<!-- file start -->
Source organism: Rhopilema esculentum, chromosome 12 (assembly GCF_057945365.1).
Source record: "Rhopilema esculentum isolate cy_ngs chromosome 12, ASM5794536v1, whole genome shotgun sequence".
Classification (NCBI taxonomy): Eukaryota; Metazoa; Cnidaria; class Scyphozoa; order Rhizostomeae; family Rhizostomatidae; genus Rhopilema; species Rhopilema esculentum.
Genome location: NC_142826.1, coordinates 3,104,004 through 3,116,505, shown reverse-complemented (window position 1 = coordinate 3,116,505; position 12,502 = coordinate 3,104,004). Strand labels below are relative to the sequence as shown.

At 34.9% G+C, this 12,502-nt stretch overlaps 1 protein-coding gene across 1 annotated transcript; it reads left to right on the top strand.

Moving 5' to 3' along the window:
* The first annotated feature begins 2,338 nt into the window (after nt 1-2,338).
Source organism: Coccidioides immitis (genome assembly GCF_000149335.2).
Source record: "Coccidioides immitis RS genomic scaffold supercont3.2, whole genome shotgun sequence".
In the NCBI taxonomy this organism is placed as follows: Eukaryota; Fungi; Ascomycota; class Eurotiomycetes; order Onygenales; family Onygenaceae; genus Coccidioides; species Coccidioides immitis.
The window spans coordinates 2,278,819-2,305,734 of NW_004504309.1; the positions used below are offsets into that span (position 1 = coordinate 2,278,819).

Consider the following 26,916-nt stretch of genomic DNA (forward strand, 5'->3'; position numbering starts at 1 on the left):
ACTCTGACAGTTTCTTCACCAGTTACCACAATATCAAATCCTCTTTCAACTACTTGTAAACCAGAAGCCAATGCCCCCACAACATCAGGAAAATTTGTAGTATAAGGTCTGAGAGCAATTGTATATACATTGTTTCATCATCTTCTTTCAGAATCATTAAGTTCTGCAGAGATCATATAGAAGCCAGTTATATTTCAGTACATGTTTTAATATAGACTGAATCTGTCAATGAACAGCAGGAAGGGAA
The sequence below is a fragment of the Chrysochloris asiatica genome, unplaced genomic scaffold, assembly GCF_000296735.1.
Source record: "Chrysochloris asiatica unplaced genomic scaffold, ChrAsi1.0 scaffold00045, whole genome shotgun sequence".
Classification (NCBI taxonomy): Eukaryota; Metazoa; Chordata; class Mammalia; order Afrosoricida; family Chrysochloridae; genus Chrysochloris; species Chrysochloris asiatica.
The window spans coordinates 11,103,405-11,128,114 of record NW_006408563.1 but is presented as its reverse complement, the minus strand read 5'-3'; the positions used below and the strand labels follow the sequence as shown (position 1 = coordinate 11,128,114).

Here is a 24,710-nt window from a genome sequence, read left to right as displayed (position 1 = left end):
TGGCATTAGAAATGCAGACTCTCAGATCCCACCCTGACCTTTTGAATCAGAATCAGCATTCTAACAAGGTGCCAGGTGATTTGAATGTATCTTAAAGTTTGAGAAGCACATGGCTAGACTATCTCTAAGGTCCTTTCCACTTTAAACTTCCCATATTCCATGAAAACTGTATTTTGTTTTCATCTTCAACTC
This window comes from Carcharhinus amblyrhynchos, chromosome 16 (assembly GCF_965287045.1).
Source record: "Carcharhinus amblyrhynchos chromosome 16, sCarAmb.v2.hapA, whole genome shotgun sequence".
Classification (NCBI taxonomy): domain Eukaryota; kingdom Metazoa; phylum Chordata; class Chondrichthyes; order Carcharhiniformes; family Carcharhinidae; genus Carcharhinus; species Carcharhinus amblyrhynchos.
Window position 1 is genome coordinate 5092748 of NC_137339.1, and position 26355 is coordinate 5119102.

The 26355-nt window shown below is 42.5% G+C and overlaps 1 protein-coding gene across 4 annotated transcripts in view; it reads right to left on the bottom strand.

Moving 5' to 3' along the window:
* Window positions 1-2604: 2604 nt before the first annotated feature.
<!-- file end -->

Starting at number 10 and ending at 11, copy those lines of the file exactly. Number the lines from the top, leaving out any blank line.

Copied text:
In the NCBI taxonomy this organism is placed as follows: Eukaryota; Fungi; Ascomycota; class Eurotiomycetes; order Onygenales; family Onygenaceae; genus Coccidioides; species Coccidioides immitis.
The window spans coordinates 2,278,819-2,305,734 of NW_004504309.1; the positions used below are offsets into that span (position 1 = coordinate 2,278,819).